1 And Adam knew Eve his wife; and she conceived, and bare Cain, and said, I have gotten a man from Yahweh.
Now, here was a conception in sin, the originator of which was the serpent. When therefore, in the "set time" afterwards, "Eve bare Cain," though procreated by Adam, he was of the serpent, seeing that he suggested the transgression which ended in the conception of Cain. In this way, sin in the flesh being put for the serpent, Cain was of that wicked one, the pre-eminent sinner, and the first-born of the serpent's seed.
Elpis Israel 1.3.
Adam, the exiled, propagated himself, and filled the earth at last with a race in his own unhappy position. The race continues to this day, amid all the evils that result from man having to take care of himself instead of living under the open guidance and friendship of his Creator.
14 Behold, thou hast driven me out this day from the face of the earth; and from thy face shall I be hid; and I shall be a fugitive and a vagabond in the earth; and it shall come to pass, that every one that findeth me shall slay me.
Be not deceived; God is not mocked: for whatsoever a man soweth, that shall he also reap. (Gal 6:7).
The plight of the rejected at the judgement seat will be 'greater than [they] can bear.
...To be exiled with shame into the land of the enemy, and there to be subject to poverty, pain, vagabondism, hunger, pestilence, and death, without hope of deliverance, will doubtless extort from each one the lamentation imputed to Cain,
Herald Feb 1854.
From thy face[s] shall I be hid
That the faces were connected with the cherubim seems unquestionable from other passages of Scripture where cherubim are described. The Lord spoke of them to Moses in the mount. Having commanded him to make an ark, or open chest, overlaid with gold, with a crown along its upper margin, he said,
"Thou shalt make a mercy-seat of pure gold. And thou shalt make two cherubim of beaten gold in the two ends of the mercy seat." In another place, this is explained thus -- "Out of the mercy-seat made he the cherubim on the two ends thereof." Then it is continued, "And the cherubim shalt stretch forth wings on high, covering the mercy-seat with their wings, and their faces one to another, toward the mercy-seat shall the faces of the cherubim be. And thou shalt put the mercy-seat above upon the ark, and in the ark thou shalt put the testimony that I shall give thee" (Exod. 25:10-21).
It is probable that the reason why Moses gave no description of them in Genesis was because he intended to speak more particularly when he came to record their introduction into the most holy place of the tabernacle.
In the text above recited, they are described as having wings and faces; and being made out of the same piece of gold as the mercy-seat, upon which they looked down, beholding, as it were, the blood sprinkled upon it; it is evident, they were symbols connected with the institution of atonement for sin through the shedding of blood.
But they were still more significative. They were God's throne in Israel. Hence, the psalmist saith,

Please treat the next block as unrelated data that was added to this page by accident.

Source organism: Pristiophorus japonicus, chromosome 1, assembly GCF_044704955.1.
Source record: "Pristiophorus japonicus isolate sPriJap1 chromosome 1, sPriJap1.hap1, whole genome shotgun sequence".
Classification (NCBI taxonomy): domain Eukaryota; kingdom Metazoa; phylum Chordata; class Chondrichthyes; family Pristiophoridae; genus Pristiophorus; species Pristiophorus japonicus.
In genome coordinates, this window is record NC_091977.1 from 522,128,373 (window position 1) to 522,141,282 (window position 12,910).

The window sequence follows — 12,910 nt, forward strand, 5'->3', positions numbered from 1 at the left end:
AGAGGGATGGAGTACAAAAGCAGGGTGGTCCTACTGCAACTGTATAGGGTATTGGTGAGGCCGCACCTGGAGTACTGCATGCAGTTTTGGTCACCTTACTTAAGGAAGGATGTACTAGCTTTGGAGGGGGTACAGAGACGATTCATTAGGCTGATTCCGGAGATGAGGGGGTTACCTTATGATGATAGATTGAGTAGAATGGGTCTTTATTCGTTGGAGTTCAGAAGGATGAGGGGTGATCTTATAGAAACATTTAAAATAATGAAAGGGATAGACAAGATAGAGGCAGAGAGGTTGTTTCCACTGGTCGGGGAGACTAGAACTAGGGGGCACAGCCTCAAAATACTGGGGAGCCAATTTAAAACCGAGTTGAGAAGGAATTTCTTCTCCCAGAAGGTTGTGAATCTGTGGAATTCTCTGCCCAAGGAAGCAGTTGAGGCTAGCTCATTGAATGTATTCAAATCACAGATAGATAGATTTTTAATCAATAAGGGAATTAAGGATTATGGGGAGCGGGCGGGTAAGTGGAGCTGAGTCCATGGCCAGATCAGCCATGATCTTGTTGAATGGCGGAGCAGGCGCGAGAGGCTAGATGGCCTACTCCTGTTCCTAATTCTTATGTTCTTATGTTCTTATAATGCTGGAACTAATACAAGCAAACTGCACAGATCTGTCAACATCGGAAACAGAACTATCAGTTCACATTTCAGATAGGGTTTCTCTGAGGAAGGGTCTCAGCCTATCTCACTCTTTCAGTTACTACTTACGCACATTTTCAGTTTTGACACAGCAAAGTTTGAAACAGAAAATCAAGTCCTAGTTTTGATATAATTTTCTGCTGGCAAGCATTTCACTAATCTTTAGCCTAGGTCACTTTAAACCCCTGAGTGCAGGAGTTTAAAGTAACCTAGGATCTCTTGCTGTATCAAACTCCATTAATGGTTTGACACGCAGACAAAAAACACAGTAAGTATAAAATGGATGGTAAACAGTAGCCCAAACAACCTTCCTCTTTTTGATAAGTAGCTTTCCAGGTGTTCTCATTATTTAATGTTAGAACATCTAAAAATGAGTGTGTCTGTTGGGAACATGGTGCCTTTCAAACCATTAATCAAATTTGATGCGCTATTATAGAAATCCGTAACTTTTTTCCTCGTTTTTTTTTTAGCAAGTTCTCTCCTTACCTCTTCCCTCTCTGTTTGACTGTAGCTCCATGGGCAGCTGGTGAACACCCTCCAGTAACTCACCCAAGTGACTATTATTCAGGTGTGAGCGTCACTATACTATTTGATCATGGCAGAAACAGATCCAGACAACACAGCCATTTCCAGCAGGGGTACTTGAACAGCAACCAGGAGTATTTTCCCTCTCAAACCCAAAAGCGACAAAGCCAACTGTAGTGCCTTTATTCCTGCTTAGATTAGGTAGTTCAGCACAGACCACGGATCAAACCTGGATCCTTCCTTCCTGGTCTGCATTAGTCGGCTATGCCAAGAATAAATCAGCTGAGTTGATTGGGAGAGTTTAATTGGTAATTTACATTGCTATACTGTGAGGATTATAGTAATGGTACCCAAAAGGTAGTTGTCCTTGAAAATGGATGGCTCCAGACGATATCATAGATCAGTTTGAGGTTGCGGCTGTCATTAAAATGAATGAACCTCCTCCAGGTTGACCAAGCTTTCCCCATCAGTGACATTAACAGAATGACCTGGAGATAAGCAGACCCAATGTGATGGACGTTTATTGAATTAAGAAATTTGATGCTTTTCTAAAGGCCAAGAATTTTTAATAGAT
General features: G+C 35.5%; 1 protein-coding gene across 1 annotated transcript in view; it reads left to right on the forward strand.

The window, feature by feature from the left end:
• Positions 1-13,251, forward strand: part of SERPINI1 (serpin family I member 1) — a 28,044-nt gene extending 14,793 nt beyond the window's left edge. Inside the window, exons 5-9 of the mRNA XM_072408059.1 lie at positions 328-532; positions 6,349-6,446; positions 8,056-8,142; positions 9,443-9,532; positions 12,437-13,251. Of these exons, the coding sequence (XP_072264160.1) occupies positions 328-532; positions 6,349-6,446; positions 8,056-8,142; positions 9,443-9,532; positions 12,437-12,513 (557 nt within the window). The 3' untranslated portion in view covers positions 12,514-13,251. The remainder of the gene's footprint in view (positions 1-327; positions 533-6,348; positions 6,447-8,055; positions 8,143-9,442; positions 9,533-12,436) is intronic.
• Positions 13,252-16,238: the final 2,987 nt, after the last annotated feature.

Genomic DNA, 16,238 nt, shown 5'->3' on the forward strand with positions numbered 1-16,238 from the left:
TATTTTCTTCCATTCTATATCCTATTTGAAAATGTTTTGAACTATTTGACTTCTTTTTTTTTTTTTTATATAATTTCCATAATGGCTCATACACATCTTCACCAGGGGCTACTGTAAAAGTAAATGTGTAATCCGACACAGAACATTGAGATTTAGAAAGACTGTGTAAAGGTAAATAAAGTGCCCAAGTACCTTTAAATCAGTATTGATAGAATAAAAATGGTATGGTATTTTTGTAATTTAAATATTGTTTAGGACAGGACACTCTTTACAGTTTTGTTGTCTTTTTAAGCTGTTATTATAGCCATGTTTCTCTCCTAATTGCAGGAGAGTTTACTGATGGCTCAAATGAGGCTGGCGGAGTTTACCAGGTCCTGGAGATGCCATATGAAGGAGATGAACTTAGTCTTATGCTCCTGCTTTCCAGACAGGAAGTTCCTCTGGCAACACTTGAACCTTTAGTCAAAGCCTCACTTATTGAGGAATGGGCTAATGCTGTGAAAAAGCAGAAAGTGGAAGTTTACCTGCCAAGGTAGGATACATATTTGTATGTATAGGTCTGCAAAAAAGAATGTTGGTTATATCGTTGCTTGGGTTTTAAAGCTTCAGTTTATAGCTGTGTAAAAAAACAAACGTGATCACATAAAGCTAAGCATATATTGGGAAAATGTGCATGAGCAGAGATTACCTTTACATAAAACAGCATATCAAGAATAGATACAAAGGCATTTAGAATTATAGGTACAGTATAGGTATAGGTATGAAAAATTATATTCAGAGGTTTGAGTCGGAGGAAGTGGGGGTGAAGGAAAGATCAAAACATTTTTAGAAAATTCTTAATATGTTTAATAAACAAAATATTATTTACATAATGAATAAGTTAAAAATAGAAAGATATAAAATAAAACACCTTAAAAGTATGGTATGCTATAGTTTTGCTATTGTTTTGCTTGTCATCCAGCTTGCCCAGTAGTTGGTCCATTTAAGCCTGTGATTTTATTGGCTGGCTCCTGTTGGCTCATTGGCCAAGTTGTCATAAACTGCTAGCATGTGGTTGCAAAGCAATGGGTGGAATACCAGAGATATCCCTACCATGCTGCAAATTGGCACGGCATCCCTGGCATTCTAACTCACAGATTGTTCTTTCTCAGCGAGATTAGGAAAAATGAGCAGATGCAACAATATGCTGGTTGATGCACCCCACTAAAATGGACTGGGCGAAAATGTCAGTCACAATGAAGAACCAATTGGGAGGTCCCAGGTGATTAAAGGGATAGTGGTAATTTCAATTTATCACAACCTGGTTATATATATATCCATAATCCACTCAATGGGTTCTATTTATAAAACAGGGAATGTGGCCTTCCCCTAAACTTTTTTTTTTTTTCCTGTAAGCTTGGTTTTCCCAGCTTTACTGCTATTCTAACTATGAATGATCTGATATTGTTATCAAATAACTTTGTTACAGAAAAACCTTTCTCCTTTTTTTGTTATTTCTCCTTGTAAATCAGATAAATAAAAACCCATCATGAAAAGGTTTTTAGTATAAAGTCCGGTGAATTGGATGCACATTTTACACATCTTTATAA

"The Lord reigneth; He sitteth between the cherubim."
This throne was erected upon mercy; and for this reason it was that the covering of the ark containing the testimony, the manna (Exod. 16:33; John 6:33), and the resurrected rod (Numb. 17:8; Isaiah 11:1), was styled the Mercy seat, or throne, where the Lord covered the sins of the people.
It was also the Oracle, or place from which God communed with Israel through Moses. "There," said the Lord, "will I meet with thee, and I will commune with thee from above the mercy-seat, from between the two cherubim which are upon the ark of testimony, of all things which I will give thee in commandment unto the children of Israel."
Elpis Israel 1.5.
16 And Cain went out from the presence of Yahweh, and dwelt in the land of Nod, on the east of Eden.
Notwithstanding his crime Cain was permitted to live. But the seed of evil-doers never gets renown. Sooner or later their deeds of villany consign their names to reprobation. God hid His face from Cain, and exiled him from the settlements in Eden. He wandered still further to the East, "and dwelt in the land of Nod." There he founded a city, and called it Enoch. His offspring multiplied, and found out many inventions.
They became wandering tribes, dwelling in tents and tending cattle; others of them, musicians, and artificers in brass and iron. Their women were beautiful, and, as the descendants of Cain, untrained in the nurture and admonition of the Lord, were vain in their imaginations, and demoralising in their associations.
Elpis Israel 1.4.
26 And to Seth, to him also there was born a son; and he called his name Enos: then began men to call upon the name of Yahweh.
Seth's descendants in the direct line ended in Noah and Japheth at the time of the flood. His posterity, in this and the collateral branches, multiplied considerably, but for a time constituted a separate community from the progeny of Cain. During the lifetime of Enos, son of Seth, "they began to call themselves by the name of the Lord," or "sons of God" (Gen. 4:26; 6:2): while the faithless and corrupt worshippers of the land of Nod, were simply styled "men."
Elpis Israel 1.4.